Stars in the StartSomeGood constellation share some of what drives their passion and purpose. Check in with Luke Pearson, Tom Dawkins, Kathryn Kreps and Stephanie Arrowsmith on what gets them out of bed in the morning and keeps them going throughout the day.
I asked this inspiring quartet how did they first become passionate about change-making? Luke said: “I have always been passionate about making positive changes in the world but I didn’t always know how to go about it, and I guess I am still learning things every day about the best way to get people to change their minds about a given issue, or to get active in causes they believe in. Once upon a time I was a teacher, and inspiring a belief that we can all have a positive impact in the world around us in big or small ways was the main reason I became a teacher, but really it was when I took to social media that I saw an opportunity to effect change on the issues I care about, just by telling my stories and watching it resonate with like-minded people around Australia and overseas as well.”
Tom Dawkins also had an early start in changemaking:”I grew up in a politically-minded household, but it was at the age of 16, during a year-old student exchange in the US, that I discovered my sense of purpose. I was fortunate enough to be selected to attend an amazing event in San Francisco – the State of the World Forum – as one of 32 youth representatives from 28 countries, which awakened in me a strong commitment to being a changemaker. The experience I had – of being included, empowered and having my voice heard – was one I felt strongly that all young people, and all people, deserved access to. While I had been the beneficiary of this system I knew the current model of “youth empowerment” was broken. It was haphazard, tokenistic and biased towards wealth. I felt we had to find ways to do better, to activate more people as changemakers and give them the tools, support and encouragement to help them succeed, and that’s more or less what I’ve been working on ever since, with a particular interest in how technology can create more accessible platforms for community-building and changemaking, such as StartSomeGood!”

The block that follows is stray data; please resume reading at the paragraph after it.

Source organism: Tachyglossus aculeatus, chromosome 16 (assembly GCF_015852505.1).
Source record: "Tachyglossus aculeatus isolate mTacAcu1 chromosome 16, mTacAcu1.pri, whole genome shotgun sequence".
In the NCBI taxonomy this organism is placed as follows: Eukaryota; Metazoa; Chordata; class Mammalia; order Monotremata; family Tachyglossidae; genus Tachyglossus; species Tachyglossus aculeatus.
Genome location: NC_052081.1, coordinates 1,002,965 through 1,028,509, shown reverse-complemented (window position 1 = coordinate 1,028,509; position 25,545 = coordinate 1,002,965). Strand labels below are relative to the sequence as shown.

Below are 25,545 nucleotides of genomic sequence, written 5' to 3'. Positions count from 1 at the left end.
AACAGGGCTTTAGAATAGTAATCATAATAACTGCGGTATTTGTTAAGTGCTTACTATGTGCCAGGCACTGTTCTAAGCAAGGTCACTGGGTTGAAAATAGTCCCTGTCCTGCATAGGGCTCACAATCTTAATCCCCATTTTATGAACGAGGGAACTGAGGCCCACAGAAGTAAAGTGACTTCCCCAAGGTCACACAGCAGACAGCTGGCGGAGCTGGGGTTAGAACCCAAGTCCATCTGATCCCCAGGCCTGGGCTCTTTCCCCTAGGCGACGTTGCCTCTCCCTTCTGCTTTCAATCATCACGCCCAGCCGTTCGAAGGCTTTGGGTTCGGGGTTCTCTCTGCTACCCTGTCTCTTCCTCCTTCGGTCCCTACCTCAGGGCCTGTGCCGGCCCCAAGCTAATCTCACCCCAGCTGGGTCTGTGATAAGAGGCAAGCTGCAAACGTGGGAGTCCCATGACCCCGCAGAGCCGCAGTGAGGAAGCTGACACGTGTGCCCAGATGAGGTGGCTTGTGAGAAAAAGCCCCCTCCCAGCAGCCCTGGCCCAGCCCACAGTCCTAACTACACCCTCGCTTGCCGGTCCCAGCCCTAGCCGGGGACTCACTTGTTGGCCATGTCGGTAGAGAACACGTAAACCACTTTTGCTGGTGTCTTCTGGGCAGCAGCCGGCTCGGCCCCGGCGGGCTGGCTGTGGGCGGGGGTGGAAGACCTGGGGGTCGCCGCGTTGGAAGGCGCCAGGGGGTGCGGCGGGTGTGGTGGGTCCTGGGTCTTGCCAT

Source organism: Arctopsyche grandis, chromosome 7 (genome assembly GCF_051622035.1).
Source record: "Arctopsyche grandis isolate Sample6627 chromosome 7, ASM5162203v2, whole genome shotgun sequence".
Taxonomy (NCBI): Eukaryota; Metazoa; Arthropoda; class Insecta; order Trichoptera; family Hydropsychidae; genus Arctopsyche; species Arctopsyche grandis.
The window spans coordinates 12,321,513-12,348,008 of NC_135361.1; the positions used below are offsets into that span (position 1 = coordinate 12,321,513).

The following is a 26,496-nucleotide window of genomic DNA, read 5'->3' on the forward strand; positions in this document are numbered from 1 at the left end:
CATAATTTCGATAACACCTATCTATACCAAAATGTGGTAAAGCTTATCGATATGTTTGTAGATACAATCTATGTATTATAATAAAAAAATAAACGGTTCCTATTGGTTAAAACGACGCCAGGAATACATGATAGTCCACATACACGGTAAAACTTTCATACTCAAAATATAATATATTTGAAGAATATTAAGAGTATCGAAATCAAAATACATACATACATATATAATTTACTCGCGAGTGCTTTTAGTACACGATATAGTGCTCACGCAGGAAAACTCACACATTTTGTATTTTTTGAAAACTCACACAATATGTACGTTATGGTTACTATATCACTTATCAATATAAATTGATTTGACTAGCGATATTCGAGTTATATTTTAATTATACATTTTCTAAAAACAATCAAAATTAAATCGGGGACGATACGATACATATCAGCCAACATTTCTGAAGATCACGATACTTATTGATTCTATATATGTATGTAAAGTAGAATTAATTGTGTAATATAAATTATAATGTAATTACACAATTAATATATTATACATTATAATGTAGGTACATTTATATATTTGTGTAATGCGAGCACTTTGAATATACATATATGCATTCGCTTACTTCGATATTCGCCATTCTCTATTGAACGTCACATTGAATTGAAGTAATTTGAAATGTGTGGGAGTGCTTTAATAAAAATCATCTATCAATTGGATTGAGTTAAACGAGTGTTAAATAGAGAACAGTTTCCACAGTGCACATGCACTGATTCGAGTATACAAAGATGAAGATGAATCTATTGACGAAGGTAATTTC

Beyond systems and at the heart of all changemaking is people according to Kathryn: “I’ve always had what could charitably be called an overdeveloped sense of justice. From an early age I saw that people around me didn’t always have access to the same opportunities, and that never sat right. Over the years my activism has taken many forms, but I’ve never lost people-first focus.”
Making a shift from Indonesia to Australia set the scene for Stephanie to get her first taste of activism in high school. “I started volunteering for the Oaktree Foundation when I was 17 years old as an ambassador for the Make Poverty History Roadtrip: a national campaign to increase Australia’s contribution to foreign aid and increase public awareness around Australia’s role in international development. It was the first time I got to experience what it was like to be part of a movement that resulted in tangible policy change and action (our PM increased foreign aid to 0.5% GDP – an all time high for Australia!). This involvement with Oaktree led me to take up more leadership positions, align my studies towards international health and development and work in the field projects in India, Guatemala, Indonesia and remote Western Australia. After experiencing developments at the grassroots, I took up a role in campaigning and advocacy with Global Poverty Project in New York City – which gave me yet another perspective on digital activism on a global scale, working with multilateral organisations, corporations and world leaders to influence change. Since I can remember I’ve always been fired up about poverty alleviation, exploring solutions at a grassroots level as well as at a structural and policy level. Before moving to Australia, I was born and raised in Indonesia and was constantly exposed to extreme inequality that I couldn’t quite understand or accept, so it was hard to ignore. Getting a better education and having the safety of living in a place like Australia was not just an opportunity – it was a responsibility to do something meaningful with my life and to ensure future generations don’t have to face the injustices we have today.”